His direct and affable personality has helped him gain respect from his subjects—both Democrats and Republicans in the political sphere. He wears a peace sign earring and is very vocal about his political leanings, but he always aims to be fair and honest in his coverage. “When I go out every day I try to do the best job I can. I’ve never promised anybody that I would be objective. I’ve in fact told subjects like John McCain and Bill Clinton that if a journalist comes up to you and says they’ll be objective, you need to run, flee and scurry away from that person as quickly as possible. Because quite frankly—and I learned it right here at this campus—objectivity does not exist in the empirical world. All we have is consensus and subjective opinions,” Savoia said during his recent trip to campus.
Savoia could be talking to a barber, a famous musician or the president and he seems completely comfortable in every circumstance. While covering a press conference at Walkers Point in Maine, George H.W. Bush called him over to shake his hand and introduce him to Laura. “He loved the photographers, even though sometimes the photographers made him look bad, he loved us. He was chewing my ear off for about five minutes and finally I looked at him and said, ‘Mr. President, I’m sorry, but in case you didn’t notice, there are two world leaders up there and I got to get back to work,’ and I hear Barbara go, ‘George let him go.’”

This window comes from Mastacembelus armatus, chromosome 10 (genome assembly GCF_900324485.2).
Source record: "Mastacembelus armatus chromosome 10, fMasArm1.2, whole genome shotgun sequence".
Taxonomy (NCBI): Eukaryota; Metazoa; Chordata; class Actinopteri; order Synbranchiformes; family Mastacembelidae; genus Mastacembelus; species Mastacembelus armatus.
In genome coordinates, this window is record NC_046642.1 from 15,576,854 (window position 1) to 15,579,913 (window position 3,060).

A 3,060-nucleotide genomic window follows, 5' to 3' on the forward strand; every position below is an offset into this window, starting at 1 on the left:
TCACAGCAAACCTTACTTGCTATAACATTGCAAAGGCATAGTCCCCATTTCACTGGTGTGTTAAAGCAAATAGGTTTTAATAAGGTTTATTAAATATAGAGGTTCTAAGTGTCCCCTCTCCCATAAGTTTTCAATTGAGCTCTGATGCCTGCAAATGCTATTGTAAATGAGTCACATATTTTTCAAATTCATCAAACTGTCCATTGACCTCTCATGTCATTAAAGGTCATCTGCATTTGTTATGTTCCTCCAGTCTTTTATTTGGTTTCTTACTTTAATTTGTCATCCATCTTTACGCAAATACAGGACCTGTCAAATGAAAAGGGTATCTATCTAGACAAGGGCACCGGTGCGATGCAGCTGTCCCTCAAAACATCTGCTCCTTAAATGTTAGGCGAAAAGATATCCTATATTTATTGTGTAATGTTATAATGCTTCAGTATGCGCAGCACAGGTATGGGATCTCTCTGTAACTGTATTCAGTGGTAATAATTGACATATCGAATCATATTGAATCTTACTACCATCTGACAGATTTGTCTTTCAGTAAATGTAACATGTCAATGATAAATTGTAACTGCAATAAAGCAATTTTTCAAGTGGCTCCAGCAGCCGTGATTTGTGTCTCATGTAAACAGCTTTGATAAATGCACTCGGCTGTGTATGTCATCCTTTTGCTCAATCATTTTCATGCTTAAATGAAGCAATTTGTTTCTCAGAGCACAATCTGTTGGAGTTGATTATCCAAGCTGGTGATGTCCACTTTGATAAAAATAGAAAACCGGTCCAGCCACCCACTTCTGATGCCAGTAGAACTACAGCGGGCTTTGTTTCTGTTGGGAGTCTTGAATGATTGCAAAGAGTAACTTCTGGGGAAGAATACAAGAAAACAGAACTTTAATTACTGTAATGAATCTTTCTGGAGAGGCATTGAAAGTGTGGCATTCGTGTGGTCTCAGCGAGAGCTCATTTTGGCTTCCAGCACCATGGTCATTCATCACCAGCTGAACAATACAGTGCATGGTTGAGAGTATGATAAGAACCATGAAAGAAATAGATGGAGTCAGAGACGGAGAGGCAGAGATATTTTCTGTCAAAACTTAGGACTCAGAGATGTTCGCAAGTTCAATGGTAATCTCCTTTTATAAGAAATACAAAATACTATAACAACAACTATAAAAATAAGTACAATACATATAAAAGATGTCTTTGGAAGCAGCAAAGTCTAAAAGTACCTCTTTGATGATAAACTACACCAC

Despite having images appear in newspapers around the world and winning two Pulitzer Prizes, if you were to tell Savoia that he’s a great photographer, he would not agree. “I’m at best a mediocre craftsman, but I think I’m a pretty good journalist. I use photography as my pen and paper. I communicate visually and the beauty that I find in communicating visually is that I can move past barriers of language and culture and ethnicity.”
In 2000, he had the opportunity to break through cultural and language barriers when he photographed the Inuit people in the Canadian Arctic, something he had dreamt about doing for 15 years. When Canada chose to give back the portions of the Northwest Territories and the Yukon to the Inuit people, he convinced the AP to send him to northern Canada. He hopped on a plane for Iqaluit, the capital of Nunavut—1,750 miles from D.C. where he had been covering Clinton’s impeachment trial.
He spent the next three months immersed in the Inuit culture, sleeping in an igloo and even eating polar bear, a staple in their diet. After making some connections, he boarded another plane, this time a small ski plane that brought him to the remote Arctic ice flow. There, he spent several weeks documenting the lives of Lypa, Annie, their six children and one grandchild living off of the rugged landscape. He traveled by dogsled out to Lypa’s fishing grounds and join him on a seal hunting expedition.
“The majority of what I do when I’m on assignment is [that] I’m in a completely uncontrollable environment and I’m trying to make sense out of chaos. I kind of lean toward the Walker Evans sense of composition, really precise composition … and it’s so hard to do in a world where things are changing all the time,” Savoia said. “My life has taught me that I prepare for the worst, I hope for the best and that enables me to deal with anything in between.”
At 64, Savoia is starting to think about retirement, riding around his motorcycle and getting back to using his favorite classic Leica film cameras on a regular basis.